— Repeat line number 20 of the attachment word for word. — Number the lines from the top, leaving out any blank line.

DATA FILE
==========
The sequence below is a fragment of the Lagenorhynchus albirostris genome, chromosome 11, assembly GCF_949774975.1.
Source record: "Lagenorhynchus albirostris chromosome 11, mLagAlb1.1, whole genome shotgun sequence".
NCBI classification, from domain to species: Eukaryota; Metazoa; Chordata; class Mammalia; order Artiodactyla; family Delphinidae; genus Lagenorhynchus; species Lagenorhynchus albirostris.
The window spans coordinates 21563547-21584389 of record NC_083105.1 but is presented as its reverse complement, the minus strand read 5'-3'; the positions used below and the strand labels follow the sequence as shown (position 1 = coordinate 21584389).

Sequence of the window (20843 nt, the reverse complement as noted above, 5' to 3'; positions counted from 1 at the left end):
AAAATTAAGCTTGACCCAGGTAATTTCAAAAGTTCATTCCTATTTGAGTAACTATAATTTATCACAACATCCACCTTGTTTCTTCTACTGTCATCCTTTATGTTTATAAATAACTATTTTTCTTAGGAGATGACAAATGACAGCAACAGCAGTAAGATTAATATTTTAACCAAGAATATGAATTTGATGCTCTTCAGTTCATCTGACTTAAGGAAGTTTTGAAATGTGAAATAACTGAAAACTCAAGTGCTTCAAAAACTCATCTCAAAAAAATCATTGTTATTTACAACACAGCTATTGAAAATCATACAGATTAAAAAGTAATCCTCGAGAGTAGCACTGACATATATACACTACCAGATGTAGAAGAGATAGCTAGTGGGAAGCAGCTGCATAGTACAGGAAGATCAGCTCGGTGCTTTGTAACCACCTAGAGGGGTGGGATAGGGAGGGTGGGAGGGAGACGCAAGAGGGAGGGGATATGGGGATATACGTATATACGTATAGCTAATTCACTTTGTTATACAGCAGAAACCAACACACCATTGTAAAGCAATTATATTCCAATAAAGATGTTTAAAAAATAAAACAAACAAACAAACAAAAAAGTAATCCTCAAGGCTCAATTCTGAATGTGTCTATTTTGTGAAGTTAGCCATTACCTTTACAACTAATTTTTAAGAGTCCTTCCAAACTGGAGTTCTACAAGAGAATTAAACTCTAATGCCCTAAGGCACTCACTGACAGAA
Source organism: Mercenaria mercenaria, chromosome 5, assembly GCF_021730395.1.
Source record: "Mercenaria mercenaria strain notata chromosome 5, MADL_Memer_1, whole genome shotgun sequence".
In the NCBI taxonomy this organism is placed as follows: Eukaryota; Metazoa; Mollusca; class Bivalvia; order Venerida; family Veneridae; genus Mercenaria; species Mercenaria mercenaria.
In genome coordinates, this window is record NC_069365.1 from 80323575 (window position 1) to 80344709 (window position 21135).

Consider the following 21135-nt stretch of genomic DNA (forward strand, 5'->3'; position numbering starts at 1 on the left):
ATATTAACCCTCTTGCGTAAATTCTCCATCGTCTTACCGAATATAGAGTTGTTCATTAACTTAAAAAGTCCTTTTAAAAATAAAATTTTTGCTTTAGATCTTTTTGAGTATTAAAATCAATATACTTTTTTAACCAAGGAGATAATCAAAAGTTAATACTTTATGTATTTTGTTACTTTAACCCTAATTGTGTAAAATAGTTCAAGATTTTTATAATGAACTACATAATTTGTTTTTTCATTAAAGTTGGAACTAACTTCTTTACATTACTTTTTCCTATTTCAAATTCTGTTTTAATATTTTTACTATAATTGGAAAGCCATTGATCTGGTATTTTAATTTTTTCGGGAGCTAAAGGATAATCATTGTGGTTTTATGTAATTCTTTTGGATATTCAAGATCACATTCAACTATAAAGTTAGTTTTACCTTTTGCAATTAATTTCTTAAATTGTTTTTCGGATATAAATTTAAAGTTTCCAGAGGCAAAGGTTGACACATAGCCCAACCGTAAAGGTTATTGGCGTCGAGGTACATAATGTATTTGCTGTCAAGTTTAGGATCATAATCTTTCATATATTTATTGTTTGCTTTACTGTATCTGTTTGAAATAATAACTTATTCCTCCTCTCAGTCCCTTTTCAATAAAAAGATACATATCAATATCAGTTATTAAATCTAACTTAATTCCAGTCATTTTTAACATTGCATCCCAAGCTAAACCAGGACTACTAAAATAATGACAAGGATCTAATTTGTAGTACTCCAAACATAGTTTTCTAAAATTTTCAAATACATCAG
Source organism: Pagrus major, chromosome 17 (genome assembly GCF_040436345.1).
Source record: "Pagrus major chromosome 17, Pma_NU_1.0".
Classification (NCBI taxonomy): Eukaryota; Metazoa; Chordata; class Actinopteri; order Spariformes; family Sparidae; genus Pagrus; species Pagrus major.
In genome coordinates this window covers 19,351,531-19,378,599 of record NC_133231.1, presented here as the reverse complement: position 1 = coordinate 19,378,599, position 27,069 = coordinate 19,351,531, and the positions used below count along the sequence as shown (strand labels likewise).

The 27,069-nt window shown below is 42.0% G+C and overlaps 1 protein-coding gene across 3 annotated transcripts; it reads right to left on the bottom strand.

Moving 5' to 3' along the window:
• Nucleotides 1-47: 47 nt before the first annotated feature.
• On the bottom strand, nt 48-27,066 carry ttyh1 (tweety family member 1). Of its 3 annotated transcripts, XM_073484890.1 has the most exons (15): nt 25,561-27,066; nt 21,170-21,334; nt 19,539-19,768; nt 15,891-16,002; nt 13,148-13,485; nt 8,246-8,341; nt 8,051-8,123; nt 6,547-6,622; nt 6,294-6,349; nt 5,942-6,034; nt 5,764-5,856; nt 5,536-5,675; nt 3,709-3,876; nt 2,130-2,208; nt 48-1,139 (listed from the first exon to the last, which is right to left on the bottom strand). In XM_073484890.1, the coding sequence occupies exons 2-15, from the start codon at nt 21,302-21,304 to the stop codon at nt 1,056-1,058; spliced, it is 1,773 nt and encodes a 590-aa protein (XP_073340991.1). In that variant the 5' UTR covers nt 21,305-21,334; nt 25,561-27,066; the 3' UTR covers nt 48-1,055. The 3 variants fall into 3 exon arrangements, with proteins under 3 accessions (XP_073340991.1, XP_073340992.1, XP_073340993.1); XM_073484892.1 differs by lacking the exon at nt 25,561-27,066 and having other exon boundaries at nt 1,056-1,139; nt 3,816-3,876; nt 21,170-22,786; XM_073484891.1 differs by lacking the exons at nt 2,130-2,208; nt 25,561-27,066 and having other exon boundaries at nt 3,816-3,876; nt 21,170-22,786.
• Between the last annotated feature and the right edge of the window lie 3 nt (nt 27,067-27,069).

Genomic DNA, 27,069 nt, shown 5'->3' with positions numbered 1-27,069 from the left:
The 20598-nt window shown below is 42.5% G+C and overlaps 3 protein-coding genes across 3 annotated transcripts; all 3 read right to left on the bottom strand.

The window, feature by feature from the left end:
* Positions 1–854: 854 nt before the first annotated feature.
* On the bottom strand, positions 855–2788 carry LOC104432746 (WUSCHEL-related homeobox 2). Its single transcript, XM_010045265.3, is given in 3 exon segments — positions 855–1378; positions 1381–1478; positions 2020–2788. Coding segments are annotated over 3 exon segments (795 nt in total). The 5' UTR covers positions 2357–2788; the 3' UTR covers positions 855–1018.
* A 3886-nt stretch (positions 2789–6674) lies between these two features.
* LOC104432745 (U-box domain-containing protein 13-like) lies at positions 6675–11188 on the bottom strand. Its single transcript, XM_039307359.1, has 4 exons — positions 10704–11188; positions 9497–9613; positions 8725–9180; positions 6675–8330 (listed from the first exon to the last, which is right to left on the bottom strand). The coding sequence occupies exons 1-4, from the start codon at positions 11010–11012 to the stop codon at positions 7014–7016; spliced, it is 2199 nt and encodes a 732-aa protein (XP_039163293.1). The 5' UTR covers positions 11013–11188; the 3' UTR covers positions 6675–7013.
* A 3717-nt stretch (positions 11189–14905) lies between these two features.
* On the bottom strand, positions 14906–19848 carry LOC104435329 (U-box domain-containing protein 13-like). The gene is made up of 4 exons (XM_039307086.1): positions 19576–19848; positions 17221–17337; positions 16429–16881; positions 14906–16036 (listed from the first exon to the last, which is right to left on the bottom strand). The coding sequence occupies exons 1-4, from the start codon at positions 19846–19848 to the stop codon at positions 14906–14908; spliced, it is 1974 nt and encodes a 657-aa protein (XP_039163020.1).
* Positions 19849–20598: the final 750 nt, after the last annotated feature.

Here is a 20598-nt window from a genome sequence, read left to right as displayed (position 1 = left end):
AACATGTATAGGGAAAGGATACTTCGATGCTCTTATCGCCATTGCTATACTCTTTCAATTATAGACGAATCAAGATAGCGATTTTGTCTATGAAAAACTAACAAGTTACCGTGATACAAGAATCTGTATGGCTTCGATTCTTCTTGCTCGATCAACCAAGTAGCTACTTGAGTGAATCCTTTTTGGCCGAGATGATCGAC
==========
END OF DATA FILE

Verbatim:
• On the bottom strand, nt 48-27,066 carry ttyh1 (tweety family member 1). Of its 3 annotated transcripts, XM_073484890.1 has the most exons (15): nt 25,561-27,066; nt 21,170-21,334; nt 19,539-19,768; nt 15,891-16,002; nt 13,148-13,485; nt 8,246-8,341; nt 8,051-8,123; nt 6,547-6,622; nt 6,294-6,349; nt 5,942-6,034; nt 5,764-5,856; nt 5,536-5,675; nt 3,709-3,876; nt 2,130-2,208; nt 48-1,139 (listed from the first exon to the last, which is right to left on the bottom strand). In XM_073484890.1, the coding sequence occupies exons 2-15, from the start codon at nt 21,302-21,304 to the stop codon at nt 1,056-1,058; spliced, it is 1,773 nt and encodes a 590-aa protein (XP_073340991.1). In that variant the 5' UTR covers nt 21,305-21,334; nt 25,561-27,066; the 3' UTR covers nt 48-1,055. The 3 variants fall into 3 exon arrangements, with proteins under 3 accessions (XP_073340991.1, XP_073340992.1, XP_073340993.1); XM_073484892.1 differs by lacking the exon at nt 25,561-27,066 and having other exon boundaries at nt 1,056-1,139; nt 3,816-3,876; nt 21,170-22,786; XM_073484891.1 differs by lacking the exons at nt 2,130-2,208; nt 25,561-27,066 and having other exon boundaries at nt 3,816-3,876; nt 21,170-22,786.